The Queen and Martin Mc Guinness

British-Irish relations have taken a momentous step forward when The Queen shook hands in public with Sinn Fein’s Martin McGuinness.

The historic encounter between the former IRA commander – now Northern Ireland’s Deputy First Minister – and Queen Elizabeth II was unthinkable a little over 10 years ago.

But the success of the peace process and Queen Elizabeth’s acclaimed visit to the Republic of Ireland last year, when her conciliatory words and gestures won over many critics of the monarchy, paved the way for their meeting.

The Queen and Mr McGuinness first shook hands away from the media spotlight behind closed doors. They met in a room within Belfast’s Lyric theatre during an event celebrating the arts in the Republic and Northern Ireland.

But later, as The Queen left to continue her Diamond Jubilee tour of Northern Ireland, the pair shook hands again, this time in public.

As they shook hands for a second time, Mr McGuinness wished Queen Elizabeth well in Irish and told her that the phrase meant: “Goodbye and God’s speed.”


The Queen and Martin McGuinness shake hands (Picture: PA)
It is understood that during the VIPs’ initial private meeting, Mr McGuinness welcomed both the Queen and President Michael D Higgins in Irish. The Deputy First Minister is said to have commented briefly on the Queen’s visit to Dublin last year, and in particular her comments regarding all the victims of the conflict.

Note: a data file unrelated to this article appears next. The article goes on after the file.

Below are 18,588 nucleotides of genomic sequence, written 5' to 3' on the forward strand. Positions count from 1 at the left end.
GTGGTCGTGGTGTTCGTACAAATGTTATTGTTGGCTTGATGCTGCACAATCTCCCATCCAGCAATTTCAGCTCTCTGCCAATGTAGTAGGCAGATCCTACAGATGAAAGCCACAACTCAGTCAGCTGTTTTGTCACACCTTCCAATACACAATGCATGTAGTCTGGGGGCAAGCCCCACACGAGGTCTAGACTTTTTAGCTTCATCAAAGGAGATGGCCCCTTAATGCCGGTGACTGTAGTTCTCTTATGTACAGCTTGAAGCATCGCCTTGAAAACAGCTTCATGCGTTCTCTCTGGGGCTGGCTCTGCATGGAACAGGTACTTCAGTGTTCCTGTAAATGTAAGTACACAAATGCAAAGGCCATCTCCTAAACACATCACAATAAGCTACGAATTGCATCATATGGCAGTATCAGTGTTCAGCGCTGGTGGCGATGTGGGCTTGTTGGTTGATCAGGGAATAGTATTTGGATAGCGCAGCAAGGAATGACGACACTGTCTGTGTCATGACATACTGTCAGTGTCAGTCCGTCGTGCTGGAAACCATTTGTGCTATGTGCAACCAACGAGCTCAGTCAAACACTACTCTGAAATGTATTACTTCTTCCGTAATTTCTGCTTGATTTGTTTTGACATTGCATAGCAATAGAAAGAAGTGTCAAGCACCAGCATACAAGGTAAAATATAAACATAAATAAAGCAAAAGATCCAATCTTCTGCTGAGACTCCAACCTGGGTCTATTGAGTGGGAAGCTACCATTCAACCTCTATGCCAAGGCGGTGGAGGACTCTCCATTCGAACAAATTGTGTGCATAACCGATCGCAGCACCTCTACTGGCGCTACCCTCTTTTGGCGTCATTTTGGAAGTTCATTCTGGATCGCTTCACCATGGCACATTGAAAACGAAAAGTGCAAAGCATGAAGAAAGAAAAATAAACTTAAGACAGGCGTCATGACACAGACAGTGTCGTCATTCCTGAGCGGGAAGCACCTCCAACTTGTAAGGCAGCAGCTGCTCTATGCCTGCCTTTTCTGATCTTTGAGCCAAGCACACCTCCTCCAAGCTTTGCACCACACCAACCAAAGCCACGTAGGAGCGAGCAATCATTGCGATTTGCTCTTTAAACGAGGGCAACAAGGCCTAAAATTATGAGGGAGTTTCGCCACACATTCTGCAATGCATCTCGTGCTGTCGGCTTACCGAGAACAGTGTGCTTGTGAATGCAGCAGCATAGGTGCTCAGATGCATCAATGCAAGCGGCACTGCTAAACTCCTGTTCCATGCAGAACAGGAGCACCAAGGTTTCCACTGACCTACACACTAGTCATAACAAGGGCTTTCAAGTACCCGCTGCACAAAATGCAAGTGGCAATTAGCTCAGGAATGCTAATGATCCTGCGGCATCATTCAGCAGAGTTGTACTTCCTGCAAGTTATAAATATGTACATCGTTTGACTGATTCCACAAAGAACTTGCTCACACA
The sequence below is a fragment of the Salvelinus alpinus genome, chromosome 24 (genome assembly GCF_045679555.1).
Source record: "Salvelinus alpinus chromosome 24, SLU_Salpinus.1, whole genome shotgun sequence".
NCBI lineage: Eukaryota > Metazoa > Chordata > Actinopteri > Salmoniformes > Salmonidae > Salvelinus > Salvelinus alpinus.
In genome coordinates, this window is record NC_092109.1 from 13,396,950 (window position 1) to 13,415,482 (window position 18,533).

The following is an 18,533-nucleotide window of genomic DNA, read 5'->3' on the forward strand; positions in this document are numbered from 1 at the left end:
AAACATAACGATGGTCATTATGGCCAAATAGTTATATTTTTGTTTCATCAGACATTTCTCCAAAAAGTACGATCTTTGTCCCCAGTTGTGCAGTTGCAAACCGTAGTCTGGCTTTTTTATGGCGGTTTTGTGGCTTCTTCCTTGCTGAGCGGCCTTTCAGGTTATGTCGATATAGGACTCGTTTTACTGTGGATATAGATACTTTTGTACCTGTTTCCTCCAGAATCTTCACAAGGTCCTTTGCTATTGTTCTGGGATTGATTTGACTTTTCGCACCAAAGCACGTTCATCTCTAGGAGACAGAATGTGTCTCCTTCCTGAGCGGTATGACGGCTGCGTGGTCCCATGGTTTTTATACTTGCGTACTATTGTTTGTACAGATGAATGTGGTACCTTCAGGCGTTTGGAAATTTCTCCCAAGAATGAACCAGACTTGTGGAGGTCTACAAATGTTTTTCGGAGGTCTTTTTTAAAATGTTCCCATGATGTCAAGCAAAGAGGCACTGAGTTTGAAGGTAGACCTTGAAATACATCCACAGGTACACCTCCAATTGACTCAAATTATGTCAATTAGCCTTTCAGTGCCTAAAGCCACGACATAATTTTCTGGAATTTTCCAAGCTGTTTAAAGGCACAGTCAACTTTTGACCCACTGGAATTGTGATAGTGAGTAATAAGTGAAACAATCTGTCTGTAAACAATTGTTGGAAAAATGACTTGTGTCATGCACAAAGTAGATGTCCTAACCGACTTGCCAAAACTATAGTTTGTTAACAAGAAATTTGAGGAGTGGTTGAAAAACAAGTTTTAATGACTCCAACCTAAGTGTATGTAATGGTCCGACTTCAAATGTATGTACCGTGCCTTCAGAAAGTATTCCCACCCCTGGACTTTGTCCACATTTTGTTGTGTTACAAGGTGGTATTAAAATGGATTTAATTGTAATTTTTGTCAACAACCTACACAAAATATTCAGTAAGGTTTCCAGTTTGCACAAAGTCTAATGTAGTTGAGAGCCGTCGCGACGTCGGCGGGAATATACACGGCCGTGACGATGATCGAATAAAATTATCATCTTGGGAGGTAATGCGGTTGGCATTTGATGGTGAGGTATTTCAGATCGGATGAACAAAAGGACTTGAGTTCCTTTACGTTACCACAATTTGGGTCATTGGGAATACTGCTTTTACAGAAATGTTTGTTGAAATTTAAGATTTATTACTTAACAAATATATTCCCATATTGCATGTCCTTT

A Sinn Fein spokesman said: “He emphasised the need to acknowledge the pain of all victims of the conflict and their families.”

Mr McGuinness is said to have spoken to Queen Elizabeth of the significance of her visit, and of the need for it to be built upon in the time ahead. Sinn Fein said Mr McGuinness told the Queen that their meeting was a “powerful signal that peace-building requires leadership”.

Northern Ireland Secretary Owen Paterson earlier met Mr McGuinness and said: “It had obviously gone very well. This will move Northern Ireland on to a whole new plane. After all the trauma of Northern Ireland, everyone is looking forward. It is about a shared future, not a shared-out future.”

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